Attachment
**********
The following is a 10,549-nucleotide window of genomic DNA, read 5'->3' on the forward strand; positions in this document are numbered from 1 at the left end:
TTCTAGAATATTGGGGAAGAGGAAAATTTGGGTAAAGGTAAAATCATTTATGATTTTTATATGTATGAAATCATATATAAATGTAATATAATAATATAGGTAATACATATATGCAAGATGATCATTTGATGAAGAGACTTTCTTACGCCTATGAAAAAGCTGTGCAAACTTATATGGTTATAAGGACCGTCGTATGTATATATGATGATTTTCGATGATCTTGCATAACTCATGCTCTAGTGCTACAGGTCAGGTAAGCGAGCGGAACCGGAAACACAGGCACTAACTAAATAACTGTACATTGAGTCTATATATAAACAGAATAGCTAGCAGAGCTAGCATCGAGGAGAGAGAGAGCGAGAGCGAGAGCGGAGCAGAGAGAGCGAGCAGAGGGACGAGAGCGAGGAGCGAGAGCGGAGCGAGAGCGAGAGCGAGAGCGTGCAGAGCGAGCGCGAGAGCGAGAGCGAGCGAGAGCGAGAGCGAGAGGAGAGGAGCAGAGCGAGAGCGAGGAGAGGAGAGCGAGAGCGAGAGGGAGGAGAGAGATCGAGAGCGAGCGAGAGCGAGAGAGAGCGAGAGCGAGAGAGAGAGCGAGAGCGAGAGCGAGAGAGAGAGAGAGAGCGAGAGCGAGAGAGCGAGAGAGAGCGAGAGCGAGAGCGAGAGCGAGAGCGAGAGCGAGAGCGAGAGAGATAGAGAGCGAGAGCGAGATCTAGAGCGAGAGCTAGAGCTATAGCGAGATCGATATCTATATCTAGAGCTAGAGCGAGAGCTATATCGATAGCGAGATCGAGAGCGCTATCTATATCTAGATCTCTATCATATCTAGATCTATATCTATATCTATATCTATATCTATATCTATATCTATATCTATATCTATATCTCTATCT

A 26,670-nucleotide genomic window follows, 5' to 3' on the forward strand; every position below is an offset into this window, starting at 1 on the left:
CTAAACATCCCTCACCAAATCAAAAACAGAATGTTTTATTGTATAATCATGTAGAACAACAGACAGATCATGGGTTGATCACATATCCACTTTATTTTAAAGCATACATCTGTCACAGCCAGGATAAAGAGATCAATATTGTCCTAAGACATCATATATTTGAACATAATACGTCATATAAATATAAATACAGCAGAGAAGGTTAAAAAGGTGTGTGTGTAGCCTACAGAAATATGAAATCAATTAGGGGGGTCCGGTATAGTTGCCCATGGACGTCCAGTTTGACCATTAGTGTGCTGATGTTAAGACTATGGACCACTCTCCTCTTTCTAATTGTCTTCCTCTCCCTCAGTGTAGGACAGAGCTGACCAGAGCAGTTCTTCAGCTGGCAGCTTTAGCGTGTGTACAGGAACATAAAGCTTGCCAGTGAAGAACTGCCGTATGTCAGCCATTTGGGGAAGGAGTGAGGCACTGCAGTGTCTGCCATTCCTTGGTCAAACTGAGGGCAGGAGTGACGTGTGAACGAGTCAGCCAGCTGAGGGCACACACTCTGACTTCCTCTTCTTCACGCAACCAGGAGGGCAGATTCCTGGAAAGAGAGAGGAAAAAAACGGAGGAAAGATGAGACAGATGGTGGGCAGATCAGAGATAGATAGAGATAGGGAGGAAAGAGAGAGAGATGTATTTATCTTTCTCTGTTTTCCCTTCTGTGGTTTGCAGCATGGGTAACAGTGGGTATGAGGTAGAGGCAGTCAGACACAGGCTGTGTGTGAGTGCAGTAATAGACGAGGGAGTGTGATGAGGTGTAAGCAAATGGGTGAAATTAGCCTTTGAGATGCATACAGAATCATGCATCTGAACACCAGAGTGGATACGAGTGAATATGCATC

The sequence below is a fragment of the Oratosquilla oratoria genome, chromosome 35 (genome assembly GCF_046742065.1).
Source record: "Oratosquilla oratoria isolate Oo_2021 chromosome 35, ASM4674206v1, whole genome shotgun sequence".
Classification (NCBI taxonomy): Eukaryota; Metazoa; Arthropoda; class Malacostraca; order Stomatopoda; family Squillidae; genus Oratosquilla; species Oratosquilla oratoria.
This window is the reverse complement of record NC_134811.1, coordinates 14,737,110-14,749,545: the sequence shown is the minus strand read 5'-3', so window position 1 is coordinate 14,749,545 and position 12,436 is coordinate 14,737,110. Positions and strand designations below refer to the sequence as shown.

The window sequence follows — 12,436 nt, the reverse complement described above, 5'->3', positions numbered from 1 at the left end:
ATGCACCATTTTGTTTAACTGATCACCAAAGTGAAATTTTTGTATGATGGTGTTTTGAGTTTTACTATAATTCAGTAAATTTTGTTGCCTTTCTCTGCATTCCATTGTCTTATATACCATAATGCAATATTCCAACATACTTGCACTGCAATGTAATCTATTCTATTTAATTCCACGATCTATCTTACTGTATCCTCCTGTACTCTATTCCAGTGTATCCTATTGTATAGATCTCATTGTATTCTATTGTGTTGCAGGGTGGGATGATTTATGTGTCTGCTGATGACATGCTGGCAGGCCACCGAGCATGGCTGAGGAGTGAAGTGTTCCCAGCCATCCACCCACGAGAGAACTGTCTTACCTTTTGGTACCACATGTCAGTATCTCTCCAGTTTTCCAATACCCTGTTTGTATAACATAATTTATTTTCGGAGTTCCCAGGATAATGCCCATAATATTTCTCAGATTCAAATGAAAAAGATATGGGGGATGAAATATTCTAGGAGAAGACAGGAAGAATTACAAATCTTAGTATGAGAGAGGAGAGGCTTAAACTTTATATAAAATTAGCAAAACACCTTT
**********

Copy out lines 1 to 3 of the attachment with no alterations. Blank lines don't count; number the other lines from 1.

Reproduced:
The following is a 10,549-nucleotide window of genomic DNA, read 5'->3' on the forward strand; positions in this document are numbered from 1 at the left end:
TTCTAGAATATTGGGGAAGAGGAAAATTTGGGTAAAGGTAAAATCATTTATGATTTTTATATGTATGAAATCATATATAAATGTAATATAATAATATAGGTAATACATATATGCAAGATGATCATTTGATGAAGAGACTTTCTTACGCCTATGAAAAAGCTGTGCAAACTTATATGGTTATAAGGACCGTCGTATGTATATATGATGATTTTCGATGATCTTGCATAACTCATGCTCTAGTGCTACAGGTCAGGTAAGCGAGCGGAACCGGAAACACAGGCACTAACTAAATAACTGTACATTGAGTCTATATATAAACAGAATAGCTAGCAGAGCTAGCATCGAGGAGAGAGAGAGCGAGAGCGAGAGCGGAGCAGAGAGAGCGAGCAGAGGGACGAGAGCGAGGAGCGAGAGCGGAGCGAGAGCGAGAGCGAGAGCGTGCAGAGCGAGCGCGAGAGCGAGAGCGAGCGAGAGCGAGAGCGAGAGGAGAGGAGCAGAGCGAGAGCGAGGAGAGGAGAGCGAGAGCGAGAGGGAGGAGAGAGATCGAGAGCGAGCGAGAGCGAGAGAGAGCGAGAGCGAGAGAGAGAGCGAGAGCGAGAGCGAGAGAGAGAGAGAGAGCGAGAGCGAGAGAGCGAGAGAGAGCGAGAGCGAGAGCGAGAGCGAGAGCGAGAGCGAGAGCGAGAGAGATAGAGAGCGAGAGCGAGATCTAGAGCGAGAGCTAGAGCTATAGCGAGATCGATATCTATATCTAGAGCTAGAGCGAGAGCTATATCGATAGCGAGATCGAGAGCGCTATCTATATCTAGATCTCTATCATATCTAGATCTATATCTATATCTATATCTATATCTATATCTATATCTATATCTATATCTATATCTCTATCT

A 26,670-nucleotide genomic window follows, 5' to 3' on the forward strand; every position below is an offset into this window, starting at 1 on the left: